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The following is from one of Taimanov's games. He has just played 24 Rbd1. So the obvious question to ask is...why can't Sliwa play 24... Qxe2 here?
that puzzle was easy...all my moves were totally forced.
did sliwa play 24... Qxe2 in the game?
black should have done 24....Qa5 instead he would have been still in the game then.
It's interesting to play a puzzle from the side of the player who loses, point for originality right there, but as a puzzle it was pretty easy, all forced moves, I think.
nice, the problem with the back rank mate.
Sliwa in fact did play 24... Qa5, kco (and he resigned several moves later).
And as for the rest of you guys with your typical "easy easy" business...it couldn't have been that easy if a player the strength of Sliwa overlooked it until right at the last moment. I'd like to see how many of you closet masters would've found it in an actual game...
You make a good point, tonydal! Finding the critical position and then the critical move is one thing in a puzzle/problem (when everybody knows to look for SOMETHING out of the ordinary) and quite another in a tournament when under stress and time pressure. Not too long ago Kramnik blundered against a computer opponent and allowed himself to be mated by knight and queen! Few people would dare to criticize a player of such stature, but he simply overlooked the mate! There is almost always more than meets the eye in high-rated games.
I find myself puzzled, more often than not, when a game between grandmasters is resigned by the loser. Sometimes it takes me several minutes to see why the position is lost...Sometimes I never do get it!
Thanks for sharing this illustration! And thanks for taking time to explain the youngster's game to him (the kid from Finland who shared his drawn game).
I'll be checking your postings more in the future!
lol i didnt mean that the position was easy, i just thought it was funny to play a puzzle when all the moves were totally forced and the result was lost :P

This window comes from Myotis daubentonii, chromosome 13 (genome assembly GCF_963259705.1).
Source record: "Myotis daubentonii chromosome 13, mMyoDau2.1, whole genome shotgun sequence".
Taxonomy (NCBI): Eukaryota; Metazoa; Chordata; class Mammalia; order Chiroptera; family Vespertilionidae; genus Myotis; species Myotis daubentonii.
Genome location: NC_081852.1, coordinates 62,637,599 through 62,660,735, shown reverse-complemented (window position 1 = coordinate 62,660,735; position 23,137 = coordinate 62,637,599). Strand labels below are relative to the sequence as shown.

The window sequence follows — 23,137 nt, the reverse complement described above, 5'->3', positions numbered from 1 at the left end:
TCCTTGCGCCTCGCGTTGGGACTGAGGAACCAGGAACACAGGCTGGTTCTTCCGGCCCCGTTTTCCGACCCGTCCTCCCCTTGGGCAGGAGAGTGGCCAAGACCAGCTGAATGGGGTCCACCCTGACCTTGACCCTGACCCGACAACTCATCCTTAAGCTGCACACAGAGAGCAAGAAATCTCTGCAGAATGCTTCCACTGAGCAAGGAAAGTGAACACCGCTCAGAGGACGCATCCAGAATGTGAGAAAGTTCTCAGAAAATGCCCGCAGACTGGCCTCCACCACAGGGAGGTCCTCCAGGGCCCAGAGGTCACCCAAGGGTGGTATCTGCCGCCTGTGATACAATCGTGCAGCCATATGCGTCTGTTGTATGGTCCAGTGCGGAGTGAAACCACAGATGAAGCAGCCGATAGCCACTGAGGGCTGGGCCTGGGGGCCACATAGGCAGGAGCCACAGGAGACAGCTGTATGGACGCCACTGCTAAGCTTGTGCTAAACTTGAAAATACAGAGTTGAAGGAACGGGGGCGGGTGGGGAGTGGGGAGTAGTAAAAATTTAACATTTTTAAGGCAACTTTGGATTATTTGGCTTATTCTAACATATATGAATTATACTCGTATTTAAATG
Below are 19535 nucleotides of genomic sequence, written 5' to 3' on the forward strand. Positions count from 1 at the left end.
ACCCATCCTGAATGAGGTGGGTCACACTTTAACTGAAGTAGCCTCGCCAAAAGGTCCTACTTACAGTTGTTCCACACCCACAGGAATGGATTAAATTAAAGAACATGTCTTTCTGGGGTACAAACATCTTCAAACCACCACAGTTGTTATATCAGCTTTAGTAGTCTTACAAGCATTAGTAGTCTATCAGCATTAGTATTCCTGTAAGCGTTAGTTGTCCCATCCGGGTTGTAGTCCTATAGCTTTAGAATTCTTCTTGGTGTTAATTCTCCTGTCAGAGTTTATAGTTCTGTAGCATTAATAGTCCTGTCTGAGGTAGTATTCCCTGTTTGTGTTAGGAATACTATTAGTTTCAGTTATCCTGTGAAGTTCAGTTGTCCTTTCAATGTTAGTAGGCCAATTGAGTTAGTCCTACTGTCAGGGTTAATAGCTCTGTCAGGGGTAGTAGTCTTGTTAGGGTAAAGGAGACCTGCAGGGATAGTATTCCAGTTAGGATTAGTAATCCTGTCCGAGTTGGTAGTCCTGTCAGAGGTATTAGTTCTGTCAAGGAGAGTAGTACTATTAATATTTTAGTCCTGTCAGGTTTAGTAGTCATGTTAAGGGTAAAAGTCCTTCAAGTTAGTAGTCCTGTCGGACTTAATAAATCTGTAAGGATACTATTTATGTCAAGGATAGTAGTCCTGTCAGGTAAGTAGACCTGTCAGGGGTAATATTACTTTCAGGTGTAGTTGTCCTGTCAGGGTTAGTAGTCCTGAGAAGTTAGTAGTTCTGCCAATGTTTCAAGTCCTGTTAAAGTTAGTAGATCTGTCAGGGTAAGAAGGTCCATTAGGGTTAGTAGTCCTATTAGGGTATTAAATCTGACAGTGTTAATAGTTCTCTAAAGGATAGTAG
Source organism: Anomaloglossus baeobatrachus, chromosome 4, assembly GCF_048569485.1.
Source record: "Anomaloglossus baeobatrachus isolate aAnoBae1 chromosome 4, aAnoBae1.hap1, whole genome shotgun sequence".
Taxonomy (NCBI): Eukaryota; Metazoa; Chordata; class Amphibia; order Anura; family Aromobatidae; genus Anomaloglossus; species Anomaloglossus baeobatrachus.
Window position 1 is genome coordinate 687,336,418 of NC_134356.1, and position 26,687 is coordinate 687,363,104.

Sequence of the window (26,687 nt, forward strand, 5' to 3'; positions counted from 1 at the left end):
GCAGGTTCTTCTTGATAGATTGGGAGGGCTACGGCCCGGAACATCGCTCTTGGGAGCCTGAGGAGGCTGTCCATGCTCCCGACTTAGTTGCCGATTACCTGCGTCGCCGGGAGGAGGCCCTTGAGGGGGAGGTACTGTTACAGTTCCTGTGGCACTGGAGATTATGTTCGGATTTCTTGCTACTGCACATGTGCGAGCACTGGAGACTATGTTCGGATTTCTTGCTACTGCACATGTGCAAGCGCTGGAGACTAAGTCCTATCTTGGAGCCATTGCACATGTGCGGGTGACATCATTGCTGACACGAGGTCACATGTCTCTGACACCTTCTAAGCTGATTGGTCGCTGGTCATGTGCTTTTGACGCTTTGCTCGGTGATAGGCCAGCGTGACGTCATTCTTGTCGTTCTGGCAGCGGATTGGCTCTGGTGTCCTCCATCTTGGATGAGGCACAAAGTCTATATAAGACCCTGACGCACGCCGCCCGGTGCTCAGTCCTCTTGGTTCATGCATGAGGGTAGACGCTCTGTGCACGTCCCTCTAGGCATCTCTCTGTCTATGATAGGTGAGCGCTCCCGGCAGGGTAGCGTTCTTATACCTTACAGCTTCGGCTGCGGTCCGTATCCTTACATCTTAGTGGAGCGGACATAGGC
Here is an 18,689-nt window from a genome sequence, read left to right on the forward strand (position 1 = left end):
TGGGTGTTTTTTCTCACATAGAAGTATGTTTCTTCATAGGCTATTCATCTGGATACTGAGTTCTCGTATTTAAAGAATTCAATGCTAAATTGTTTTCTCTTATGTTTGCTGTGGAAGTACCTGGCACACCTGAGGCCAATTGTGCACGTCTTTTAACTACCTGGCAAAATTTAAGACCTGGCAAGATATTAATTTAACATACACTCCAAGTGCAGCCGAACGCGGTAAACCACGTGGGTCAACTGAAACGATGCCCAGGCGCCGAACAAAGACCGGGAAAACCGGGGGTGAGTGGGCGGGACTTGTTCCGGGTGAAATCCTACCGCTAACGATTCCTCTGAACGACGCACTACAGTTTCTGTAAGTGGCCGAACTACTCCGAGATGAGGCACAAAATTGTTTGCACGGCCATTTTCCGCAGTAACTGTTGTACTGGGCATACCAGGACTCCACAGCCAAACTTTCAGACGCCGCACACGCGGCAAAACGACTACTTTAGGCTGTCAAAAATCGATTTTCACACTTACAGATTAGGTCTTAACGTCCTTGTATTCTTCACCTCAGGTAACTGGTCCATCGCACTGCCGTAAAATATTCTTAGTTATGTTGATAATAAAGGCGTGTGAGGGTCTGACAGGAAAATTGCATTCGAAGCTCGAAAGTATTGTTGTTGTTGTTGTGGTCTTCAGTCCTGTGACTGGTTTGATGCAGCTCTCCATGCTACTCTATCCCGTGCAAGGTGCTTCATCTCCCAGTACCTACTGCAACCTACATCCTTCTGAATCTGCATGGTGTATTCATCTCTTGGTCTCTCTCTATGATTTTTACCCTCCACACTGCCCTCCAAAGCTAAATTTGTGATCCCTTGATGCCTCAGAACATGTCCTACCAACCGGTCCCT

yep easy cz its all forced, but cool to be on the other side.
I'm not sure how "forced" ever came to be deemed synonymous with "easy"...but somehow you guys seem to be making some sort of sense of that...
Wicked way of using the puzzle interface ;)
1...Qxe2: told to play it
2...Nxg7 only legal move
3...Nd8 again only legal move
All black has to do in this puzzle is take the bishop and play some only moves and get mated.
Qxg7+ may not be easy to find, but if you're black and your opponent plays it, it's pretty clear what your best (and only!) move is!
Anyway, that's what people meant by "easy" I think. I personally didn't think even white's moves were that hard (not trying to brag or anything, it just didn't seem too complicated) though of course in an actual game it's much harder to find these things.
After figuring out white's queen move, a quote for the great tonydal comes to mind:
"Easy as money in a pile of trash."
Nice mate in 3 puzzle starting with Qxg7 sac. :)
why can't Sliwa play 24... Qxe2 here?
That's what made the puzzle easy. It's also a question one should ask themselves whenever an opponent offers up free material. Often times it's a trap like that.
I personally didn't think even white's moves were that hard (not trying to brag or anything, it just didn't seem too complicated) though of course in an actual game it's much harder to find these things.
Oh sure, you're not trying to brag or anything...I mean, what chess player would ever try to brag?...I suppose I should've left it at the first move (and stopped it there). Chess-playing jerks...
After Qa5, I was wondering how Taimanov finshed... it looked to me like the kind of position that a GM like Taimanov makes seem utterly commanding but which an ordinary player can easily fumble back to equality. After looking over the game, I think my assessment was right on the money... Taimanov makes it look easy -- a real positional kill imo... Taimanov just improves his position and degrades Sliwas until Sliwa has nothing to do but crack.
Yeah but I'm not. I used to be into bragging in chess but I've grown out of it.
But seriously though, the tactics just kind of flow in this one... in my puzzle book, the hard ones are when it's so hard to notice the tactical soft spots to even come up with a move.
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